MARINE CORPS BASE CAMP LEJEUNE, N.C. -- Marines with Marine Heavy Helicopter Training Squadron 302 and Combat Logistics Battalion 6 participated in a dual-point, external lift training exercise at Marine Corps Base Camp Lejeune, North Carolina, Aug. 5, 2015.
Two student pilots flew under the direction of Maj. Matt Weaver, a CH-53E Super Stallion instructor pilot with HMHT-302, to complete basic pilot certification. Landing support specialists with CLB-6 worked in helicopter support teams to support ground operations.
“Today’s exercise was a training flight to introduce two new co-pilots to the [CH-53E] and introduce them to external operations,” Weaver said.
Student pilots are required to perform external lifts twice throughout their training with the squadron, one daytime and one nighttime operation.
“The most important part of the process is ascertaining whether or not these guys have the technical skill and are able to absorb all the information they’re going to need to absorb both here and going forward into the fleet,” Weaver said.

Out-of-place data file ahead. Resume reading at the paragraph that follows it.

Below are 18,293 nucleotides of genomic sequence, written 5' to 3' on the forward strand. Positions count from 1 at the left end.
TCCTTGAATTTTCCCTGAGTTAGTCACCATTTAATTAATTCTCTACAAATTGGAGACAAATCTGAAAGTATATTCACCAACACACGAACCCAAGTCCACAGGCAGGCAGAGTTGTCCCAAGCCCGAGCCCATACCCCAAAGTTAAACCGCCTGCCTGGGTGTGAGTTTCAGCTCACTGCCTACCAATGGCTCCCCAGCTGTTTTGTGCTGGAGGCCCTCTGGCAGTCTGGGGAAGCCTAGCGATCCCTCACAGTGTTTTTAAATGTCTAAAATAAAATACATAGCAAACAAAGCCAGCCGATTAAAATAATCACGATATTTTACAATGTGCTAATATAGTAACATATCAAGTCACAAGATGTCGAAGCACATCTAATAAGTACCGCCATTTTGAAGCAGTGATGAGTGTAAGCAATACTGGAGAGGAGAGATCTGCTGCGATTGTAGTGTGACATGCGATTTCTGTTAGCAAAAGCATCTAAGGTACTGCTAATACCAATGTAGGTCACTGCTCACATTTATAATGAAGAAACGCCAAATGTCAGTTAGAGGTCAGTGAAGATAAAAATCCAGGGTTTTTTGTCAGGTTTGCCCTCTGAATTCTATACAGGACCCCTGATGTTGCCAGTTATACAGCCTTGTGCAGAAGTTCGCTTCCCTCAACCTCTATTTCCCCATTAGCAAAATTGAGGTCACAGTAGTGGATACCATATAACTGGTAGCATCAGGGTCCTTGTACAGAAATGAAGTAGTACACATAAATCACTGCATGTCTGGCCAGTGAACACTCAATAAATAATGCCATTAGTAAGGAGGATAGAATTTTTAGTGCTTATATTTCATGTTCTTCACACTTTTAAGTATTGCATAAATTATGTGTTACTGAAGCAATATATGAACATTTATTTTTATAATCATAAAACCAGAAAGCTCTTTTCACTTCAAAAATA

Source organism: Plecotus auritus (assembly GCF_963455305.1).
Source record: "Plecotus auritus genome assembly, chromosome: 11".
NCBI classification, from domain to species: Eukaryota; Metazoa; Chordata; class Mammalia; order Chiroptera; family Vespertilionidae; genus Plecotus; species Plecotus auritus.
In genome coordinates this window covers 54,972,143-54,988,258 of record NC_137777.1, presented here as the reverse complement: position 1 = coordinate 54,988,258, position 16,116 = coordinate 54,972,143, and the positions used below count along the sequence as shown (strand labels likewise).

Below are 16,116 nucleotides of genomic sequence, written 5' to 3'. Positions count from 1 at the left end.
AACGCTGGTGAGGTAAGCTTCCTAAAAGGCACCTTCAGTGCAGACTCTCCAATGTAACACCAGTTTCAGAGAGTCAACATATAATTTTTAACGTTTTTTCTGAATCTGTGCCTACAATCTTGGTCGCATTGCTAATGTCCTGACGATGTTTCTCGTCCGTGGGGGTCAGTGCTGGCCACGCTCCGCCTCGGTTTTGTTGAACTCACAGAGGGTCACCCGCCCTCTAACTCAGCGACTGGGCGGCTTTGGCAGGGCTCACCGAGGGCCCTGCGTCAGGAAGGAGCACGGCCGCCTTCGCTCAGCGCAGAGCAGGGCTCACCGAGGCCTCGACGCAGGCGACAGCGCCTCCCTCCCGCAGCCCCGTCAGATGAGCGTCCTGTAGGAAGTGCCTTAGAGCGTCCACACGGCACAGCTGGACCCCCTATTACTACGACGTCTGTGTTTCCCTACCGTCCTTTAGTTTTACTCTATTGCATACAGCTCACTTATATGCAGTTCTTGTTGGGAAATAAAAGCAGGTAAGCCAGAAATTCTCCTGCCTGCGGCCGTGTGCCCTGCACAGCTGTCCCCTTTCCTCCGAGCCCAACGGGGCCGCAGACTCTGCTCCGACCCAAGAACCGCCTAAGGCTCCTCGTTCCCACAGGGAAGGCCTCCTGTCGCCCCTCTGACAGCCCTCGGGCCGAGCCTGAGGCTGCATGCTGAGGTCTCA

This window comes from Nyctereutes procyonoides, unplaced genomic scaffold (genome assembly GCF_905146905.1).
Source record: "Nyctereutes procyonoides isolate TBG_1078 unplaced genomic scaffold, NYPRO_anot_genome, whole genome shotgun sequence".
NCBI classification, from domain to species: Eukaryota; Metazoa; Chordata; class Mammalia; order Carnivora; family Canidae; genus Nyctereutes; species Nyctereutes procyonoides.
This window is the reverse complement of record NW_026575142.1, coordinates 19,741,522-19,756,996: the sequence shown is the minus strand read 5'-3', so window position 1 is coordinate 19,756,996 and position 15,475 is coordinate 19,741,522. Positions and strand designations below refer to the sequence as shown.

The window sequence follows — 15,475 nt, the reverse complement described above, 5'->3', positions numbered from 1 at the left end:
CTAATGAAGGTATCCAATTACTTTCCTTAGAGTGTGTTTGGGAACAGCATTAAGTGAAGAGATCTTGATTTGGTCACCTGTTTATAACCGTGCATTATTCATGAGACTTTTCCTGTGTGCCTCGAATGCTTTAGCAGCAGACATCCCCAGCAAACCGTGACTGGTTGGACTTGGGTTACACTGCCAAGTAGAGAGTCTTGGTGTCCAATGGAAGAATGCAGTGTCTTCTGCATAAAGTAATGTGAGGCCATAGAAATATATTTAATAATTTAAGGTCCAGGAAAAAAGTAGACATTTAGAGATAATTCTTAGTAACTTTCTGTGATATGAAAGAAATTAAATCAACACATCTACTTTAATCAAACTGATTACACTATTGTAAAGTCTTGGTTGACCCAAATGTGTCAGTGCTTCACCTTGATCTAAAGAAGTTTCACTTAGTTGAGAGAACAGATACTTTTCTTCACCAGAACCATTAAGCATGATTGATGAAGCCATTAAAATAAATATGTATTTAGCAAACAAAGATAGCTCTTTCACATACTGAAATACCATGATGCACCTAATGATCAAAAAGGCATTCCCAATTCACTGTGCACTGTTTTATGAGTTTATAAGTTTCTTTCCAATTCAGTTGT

The squadron routinely teams up with CLB units to perform externals, which gives both units an opportunity to hone their skills and strengthen their readiness.
“It’s not uncommon for our unit to be tasked out with multiple HSTs in one week,” said Cpl. Lacy E. Porter, the helicopter support team leader. “It’s important that we take part in these exercises because we are getting hands-on experience and assisting with training new pilots and helping them earn their certifications.”
Each student pilot performed approximately five lifts of an 8,500 pound beam.
Sergeant James R. Holmes, the crew chief onboard the helicopter, said external operations are critical to the success of Marine Corps missions because it provides a fast, effective way to move personnel, cargo and heavy equipment between points.
“It’s the only helicopter that can lift its own weight, no other aircraft can do that,” Holmes said. “We can lift about 36,000 pounds and I believe that’s a record for at least the U.S. military.”
Weaver said the CH-53E brings increased logistical capabilities and flexibility to the ground combat element, which allows the ground units to be tactically and operationally bold knowing they’re able to be resupplied in a variety of conditions.
“The most challenging external I’ve done was definitely Afghanistan,” Weaver said. “Hot conditions, very degraded visual environment, at nighttime trying to drop off critical supplies in really the worst conditions you could probably imagine. But that’s what we train for. We train for the worst-case scenario so we can get out there and do it.”